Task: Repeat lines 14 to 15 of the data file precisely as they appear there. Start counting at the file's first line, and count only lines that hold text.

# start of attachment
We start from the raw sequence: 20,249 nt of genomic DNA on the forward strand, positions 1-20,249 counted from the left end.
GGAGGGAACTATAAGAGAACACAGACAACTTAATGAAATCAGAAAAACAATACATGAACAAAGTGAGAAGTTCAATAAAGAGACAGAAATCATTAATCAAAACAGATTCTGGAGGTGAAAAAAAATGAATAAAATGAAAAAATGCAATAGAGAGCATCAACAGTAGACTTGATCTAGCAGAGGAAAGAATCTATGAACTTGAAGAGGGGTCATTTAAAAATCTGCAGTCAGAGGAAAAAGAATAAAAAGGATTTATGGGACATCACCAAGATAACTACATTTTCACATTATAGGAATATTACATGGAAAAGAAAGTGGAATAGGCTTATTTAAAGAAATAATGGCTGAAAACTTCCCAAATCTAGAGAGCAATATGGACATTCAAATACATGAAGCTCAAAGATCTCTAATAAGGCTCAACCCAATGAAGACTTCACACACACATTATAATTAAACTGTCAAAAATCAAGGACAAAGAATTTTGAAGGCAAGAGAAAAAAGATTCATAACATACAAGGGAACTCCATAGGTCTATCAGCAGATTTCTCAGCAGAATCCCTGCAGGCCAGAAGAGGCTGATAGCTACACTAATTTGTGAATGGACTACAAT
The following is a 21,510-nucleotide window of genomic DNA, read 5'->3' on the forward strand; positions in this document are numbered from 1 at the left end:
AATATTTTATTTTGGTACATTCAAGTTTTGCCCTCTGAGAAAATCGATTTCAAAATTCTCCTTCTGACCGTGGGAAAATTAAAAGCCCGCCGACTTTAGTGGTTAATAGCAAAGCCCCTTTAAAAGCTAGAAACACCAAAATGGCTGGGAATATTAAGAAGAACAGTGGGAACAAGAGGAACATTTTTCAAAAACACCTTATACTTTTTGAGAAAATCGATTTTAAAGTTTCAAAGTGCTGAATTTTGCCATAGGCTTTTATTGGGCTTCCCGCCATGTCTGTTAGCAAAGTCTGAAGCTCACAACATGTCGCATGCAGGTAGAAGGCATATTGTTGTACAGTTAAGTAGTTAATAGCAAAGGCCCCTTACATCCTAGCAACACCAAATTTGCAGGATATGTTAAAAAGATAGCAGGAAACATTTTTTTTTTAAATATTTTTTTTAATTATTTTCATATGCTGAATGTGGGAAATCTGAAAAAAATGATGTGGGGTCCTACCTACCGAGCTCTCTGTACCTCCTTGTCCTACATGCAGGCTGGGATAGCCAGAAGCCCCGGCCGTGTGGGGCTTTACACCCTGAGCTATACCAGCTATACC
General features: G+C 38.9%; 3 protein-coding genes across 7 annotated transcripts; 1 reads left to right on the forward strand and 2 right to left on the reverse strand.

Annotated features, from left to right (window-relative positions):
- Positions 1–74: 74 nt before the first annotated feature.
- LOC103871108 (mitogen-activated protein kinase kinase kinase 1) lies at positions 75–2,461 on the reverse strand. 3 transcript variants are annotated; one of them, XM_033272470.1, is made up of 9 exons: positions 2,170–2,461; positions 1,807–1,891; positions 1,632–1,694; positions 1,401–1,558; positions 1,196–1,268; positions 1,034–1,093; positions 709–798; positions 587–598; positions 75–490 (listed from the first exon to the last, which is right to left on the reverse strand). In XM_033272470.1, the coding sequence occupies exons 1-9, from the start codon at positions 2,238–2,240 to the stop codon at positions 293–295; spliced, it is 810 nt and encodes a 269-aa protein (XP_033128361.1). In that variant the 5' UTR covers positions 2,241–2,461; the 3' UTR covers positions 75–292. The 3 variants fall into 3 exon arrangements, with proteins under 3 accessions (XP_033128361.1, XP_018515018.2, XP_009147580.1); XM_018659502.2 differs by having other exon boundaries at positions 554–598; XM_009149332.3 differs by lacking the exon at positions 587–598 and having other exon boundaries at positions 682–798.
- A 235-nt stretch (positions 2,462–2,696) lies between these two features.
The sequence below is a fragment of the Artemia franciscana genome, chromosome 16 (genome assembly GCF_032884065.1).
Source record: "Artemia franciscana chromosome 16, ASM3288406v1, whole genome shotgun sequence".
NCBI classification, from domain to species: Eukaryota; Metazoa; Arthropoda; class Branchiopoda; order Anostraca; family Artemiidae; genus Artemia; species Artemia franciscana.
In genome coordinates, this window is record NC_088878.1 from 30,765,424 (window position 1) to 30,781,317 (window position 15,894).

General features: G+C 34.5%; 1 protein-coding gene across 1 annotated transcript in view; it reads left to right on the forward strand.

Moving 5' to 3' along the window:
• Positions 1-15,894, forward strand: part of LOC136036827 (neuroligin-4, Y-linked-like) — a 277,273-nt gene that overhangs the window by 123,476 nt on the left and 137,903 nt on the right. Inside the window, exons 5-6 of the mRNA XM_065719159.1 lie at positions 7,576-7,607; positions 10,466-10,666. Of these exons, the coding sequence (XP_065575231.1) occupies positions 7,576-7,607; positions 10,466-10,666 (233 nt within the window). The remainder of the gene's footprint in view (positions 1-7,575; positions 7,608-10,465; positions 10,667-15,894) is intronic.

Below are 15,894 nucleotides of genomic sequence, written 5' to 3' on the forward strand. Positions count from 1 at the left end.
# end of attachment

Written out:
General features: G+C 34.5%; 1 protein-coding gene across 1 annotated transcript in view; it reads left to right on the forward strand.

Moving 5' to 3' along the window: